Cognitive impairment (CI) increases an individual’s risk of falls due to the role cognition plays in gait control. Older adults with dementia fall 2–3 times more than cognitively healthy older adults and 60–80% of people with dementia fall annually. Practitioners require evidence-based fall prevention best practices to reduce the risk of falls in cognitively impaired adults living in the community.
We conducted a systematic review and meta-analysis to identify the effectiveness of primary and secondary fall prevention interventions in reducing falls and fear of falling, and improving gait, balance, and functional mobility. We searched 7 databases for fall prevention interventions involving community-dwelling adults ≥50 years with mild to moderate CI. Reviewers screened citations, extracted data, and assessed risk of bias and certainty of evidence (GRADE). We assessed statistical and methodological heterogeneity and performed a meta-analysis of studies including subgroup analysis based on intervention and risk of bias groupings.
Five hundred nine community-dwelling adults (mean age 67.5 to 84.0 years) with mild to moderate CI from 12 randomized or clinical controlled trials (RCTs/CCTs) were included in this review. Eight studies were exercise interventions, 3 were multifactorial, and 1 provided medication treatment. Fall prevention interventions had significant effects of medium magnitude on fear of falling (standardized mean difference (SMD) -0.73 [− 1.10, − 0.36]), balance (SMD 0.66 [0.19, 1.12]), and functional mobility measured as Timed Up and Go test (SMD -0.56 [− 0.94, − 0.17]) and significant effects of small magnitude on gait control (SMD 0.26 [0.08, 0.43]) all with moderate certainty of evidence. The meta-analysis showed no significant effects for falls (number of events or falls incidence). Sub-analysis showed that exercise and low risk of bias studies remained significant for balance and perceived risk of falls.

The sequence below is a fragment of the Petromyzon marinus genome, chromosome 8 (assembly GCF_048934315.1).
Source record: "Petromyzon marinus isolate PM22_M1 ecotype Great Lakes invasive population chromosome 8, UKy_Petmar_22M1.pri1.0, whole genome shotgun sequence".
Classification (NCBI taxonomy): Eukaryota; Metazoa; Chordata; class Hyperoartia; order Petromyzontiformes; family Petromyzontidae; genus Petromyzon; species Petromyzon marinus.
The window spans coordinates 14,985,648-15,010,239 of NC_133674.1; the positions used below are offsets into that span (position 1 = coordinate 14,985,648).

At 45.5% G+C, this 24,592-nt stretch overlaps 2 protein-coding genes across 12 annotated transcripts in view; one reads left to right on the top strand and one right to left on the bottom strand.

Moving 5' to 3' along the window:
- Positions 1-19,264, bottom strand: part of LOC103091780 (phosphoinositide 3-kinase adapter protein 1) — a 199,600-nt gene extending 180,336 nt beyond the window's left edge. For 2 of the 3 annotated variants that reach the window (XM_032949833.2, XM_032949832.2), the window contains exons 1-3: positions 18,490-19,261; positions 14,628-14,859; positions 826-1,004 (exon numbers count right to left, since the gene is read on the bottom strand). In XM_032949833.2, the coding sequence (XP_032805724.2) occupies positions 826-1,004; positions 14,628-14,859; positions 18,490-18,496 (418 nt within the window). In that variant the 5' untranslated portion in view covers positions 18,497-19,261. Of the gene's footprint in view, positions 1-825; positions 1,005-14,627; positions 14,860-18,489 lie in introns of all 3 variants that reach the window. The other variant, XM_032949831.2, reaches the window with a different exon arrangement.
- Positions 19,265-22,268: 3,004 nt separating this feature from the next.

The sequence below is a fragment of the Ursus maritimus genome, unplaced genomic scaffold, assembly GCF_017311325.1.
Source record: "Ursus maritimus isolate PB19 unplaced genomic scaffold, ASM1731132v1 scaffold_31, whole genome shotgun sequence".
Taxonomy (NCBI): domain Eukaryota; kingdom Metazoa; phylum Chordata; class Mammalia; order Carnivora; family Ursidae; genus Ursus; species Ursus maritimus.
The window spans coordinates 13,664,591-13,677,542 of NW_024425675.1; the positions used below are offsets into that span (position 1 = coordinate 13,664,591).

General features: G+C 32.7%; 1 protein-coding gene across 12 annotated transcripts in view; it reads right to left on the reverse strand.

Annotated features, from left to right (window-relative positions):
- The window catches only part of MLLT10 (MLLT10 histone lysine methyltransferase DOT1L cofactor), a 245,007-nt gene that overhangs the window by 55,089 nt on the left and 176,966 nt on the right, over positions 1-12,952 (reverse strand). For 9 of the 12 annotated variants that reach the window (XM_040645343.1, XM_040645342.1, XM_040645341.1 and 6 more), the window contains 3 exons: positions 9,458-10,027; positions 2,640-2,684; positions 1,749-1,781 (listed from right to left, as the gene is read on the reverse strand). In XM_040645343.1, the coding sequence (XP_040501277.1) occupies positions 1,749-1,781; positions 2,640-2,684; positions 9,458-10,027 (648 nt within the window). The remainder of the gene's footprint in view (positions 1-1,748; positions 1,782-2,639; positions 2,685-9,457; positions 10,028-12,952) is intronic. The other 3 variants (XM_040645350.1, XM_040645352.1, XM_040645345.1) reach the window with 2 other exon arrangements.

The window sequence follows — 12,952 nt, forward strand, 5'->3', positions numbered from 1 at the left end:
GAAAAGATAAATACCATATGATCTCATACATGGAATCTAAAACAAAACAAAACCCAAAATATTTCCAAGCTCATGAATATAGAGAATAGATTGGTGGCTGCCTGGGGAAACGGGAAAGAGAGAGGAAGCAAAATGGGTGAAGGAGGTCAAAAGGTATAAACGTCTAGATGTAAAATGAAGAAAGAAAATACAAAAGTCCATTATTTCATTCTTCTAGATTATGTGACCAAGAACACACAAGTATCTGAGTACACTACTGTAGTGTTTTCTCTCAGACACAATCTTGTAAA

The effect of fall prevention interventions on direct outcomes, such as falls, remains unclear in cognitively impaired individuals. Exercise interventions are effective at improving fall risk factors, however, high quality studies with longer follow-up and adequate sample sizes are needed to determine their effectiveness on falls directly. There remains a gap in terms of effective fall prevention interventions for older adults with CI.